the selected nodes (becoming direct neighbors) and forms a direct neighbor table. (An
illustrative direct neighbor table is shown in FIG. 8 for node 105 of FIG. 1.) Illustratively,
there are at least three ways a node can construct its direct neighbor table using the
collected GPS information.

Construction One:
Nodes u ∈ V and v ∈ V form a link if and only if there exists a circle with u
and v on the circumference that does not contain any other node w ∈ V.

Construction Two:
Nodes u ∈ V and v ∈ V form an edge if and only if there exists a circle with u
and v on the diameter that does not contain any other node w ∈ V.

Construction Three:
Nodes u ∈ V and v ∈ V form an edge if and only if the intersection of the
circles with radius D_{uv} , one centered at u and one centered a v does not
contain any other nodes w ∈ V.

It can be shown that if any of these three constructions is not connected, then no
connected network can be formed. Construction One results in a network that is
1routable. In other words, the network constructed by construction one results in a
network where the local neighborhood of any node is the set of nodes that are directly
connected to it. If GRA is used to route on this network where the local neighborhood is
the 1neighborhood, then any node can send packets to any other node. Network
constructions two and three result in sparser networks (the number of links is lower than
construction one). From simulation experiments, it can be shown that these networks are
also almost kroutable, e.g., fork = 2, or k = 4.

After forming links with those nodes within hearing distance that meet one of the
abovedescribed criteria, each node through limited flooding propagates its link
information (i.e., its direct neighbor table) to enable all nodes to construct their
kneighborhood in step 615. (Again, it is assumed that all nodes use the same value of k.)
For example, and referring briefly back to FIG. 1, for a 2neighborhood, node 105
receives the direct neighbor lists from nodes 110, 130 and 150 to construct the local
topology table of FIG. 2. (It can be observed from FIGs. 1 and 2 that since node 125 was
the direct neighbor to node 130, a packet received at node 105 and destined for node 125
is routed by node 105 to node 130.) Similarly, if k was equal to three, then direct
neighbor information is further propagated through limited flooding (e.g., node 105 would
also receive the direct neighbor tables of nodes 115, 120, 125, 135, 140 and 150). For
example, node 105 transmits its direct neighbor table along with a "timetolive" field.
The value of the timetolive field is used to flood, or propagate, the direct neighbor table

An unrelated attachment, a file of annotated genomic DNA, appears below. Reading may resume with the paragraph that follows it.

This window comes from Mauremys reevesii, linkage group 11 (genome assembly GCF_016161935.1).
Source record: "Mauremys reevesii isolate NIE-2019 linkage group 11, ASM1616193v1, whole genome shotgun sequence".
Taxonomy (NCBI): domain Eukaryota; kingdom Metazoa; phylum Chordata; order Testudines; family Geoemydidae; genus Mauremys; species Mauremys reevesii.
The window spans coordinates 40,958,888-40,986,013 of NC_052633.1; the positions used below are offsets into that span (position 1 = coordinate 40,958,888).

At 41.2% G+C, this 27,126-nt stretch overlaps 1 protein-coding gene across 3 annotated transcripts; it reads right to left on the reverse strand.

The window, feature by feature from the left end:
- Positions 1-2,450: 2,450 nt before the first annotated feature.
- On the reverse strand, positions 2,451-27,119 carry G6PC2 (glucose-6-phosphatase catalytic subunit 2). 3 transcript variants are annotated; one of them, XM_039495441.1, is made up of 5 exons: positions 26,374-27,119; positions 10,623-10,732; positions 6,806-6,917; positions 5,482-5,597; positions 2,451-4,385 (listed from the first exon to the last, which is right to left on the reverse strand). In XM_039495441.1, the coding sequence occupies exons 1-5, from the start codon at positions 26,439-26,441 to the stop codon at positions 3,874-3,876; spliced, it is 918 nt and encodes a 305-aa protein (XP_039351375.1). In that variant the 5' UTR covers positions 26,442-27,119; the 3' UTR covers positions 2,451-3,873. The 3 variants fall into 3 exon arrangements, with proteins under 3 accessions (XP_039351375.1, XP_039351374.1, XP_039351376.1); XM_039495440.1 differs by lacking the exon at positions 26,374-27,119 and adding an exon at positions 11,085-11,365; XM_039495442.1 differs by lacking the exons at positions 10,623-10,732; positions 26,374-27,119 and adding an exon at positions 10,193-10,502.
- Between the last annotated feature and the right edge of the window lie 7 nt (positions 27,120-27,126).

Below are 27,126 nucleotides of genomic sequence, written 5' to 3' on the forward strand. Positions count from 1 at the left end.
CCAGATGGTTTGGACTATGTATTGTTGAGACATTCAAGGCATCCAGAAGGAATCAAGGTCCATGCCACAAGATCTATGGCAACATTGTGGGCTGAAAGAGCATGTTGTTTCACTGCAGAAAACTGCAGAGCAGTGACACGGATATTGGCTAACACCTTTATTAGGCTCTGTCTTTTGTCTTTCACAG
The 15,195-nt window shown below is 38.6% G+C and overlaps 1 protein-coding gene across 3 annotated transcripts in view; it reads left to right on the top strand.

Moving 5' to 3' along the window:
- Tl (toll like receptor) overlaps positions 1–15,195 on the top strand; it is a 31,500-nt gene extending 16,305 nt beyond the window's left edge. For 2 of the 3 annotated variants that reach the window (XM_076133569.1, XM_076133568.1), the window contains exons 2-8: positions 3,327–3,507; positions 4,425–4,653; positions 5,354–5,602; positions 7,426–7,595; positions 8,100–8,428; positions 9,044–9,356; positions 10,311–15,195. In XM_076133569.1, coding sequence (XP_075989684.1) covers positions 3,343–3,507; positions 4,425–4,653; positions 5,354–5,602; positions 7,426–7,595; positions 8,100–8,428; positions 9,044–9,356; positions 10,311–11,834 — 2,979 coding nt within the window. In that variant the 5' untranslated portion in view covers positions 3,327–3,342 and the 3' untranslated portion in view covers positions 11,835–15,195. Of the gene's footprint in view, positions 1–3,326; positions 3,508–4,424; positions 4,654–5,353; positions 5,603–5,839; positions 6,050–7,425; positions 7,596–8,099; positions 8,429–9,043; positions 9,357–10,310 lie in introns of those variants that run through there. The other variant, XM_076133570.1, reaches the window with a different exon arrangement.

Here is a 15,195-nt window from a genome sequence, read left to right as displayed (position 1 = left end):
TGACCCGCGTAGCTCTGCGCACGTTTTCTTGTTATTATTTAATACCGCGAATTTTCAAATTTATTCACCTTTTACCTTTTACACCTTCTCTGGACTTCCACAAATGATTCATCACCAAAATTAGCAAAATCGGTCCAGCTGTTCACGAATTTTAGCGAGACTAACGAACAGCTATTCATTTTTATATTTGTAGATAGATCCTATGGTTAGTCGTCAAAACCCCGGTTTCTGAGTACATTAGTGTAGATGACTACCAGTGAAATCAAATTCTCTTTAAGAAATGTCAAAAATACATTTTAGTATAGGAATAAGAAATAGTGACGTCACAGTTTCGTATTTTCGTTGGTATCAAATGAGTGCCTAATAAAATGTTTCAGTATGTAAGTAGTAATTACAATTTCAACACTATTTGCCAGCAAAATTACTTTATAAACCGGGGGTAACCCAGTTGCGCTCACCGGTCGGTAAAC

information of node 105 to a limited neighborhood. Each node that receives the "timetolive"
field and the direct neighbor table of node 105, decrements the value of the "timetolive"
field. As long as the value of the "timetolive" field is greater than zero, that
receiving node further transmits the direct neighbor table of node 105 to its direct
neighbors (with the decremented value of the "timetolive" field). However, when the
value of the "timetolive" field reaches zero, that receiving node does not further
propagate the direct neighbor table of 105. Although not described herein, it can be
mathematically shown that the above described methods for creating a local topology
generate no loops in the routing.

As noted above, it was assumed that each node knows the location (exact, or
approximate) of all other nodes within a transmission radius, r. However, as noted above,
it may be the case that a node is outside of the transmission range of a distant node and,
therefore, cannot receive location information from that distant node. Although one
alternative is simply to drop packets if the location of the distant node is not found, an
alternative location update mechanism can also be used. For example, a lazy update
mechanism may be used in which position information is periodically updated.

In this lazy update mechanism, each node maintains a list of the locations of all
known nodes along with a time stamp as to when that information was generated by those
nodes. Let p(i, k) be the position of node k as "seen" by node i and s(i, k) be a "timestamp"
at which the positional information was generated at node k. The timestamp
provides a vehicle for determining the age of the position information. (As can be
observed from the discussion above, p(i, k) is a variation of l(v) and is two dimensional
GPS information. Illustratively, s(i, k) is an integer value determined as a function of the
month, day, year and timeofday (using a 24 hour clock, e.g., 3:00 PM is 1500 hours).)
The location table of FIG. 3 is modified to include the timestamp field as shown in FIG.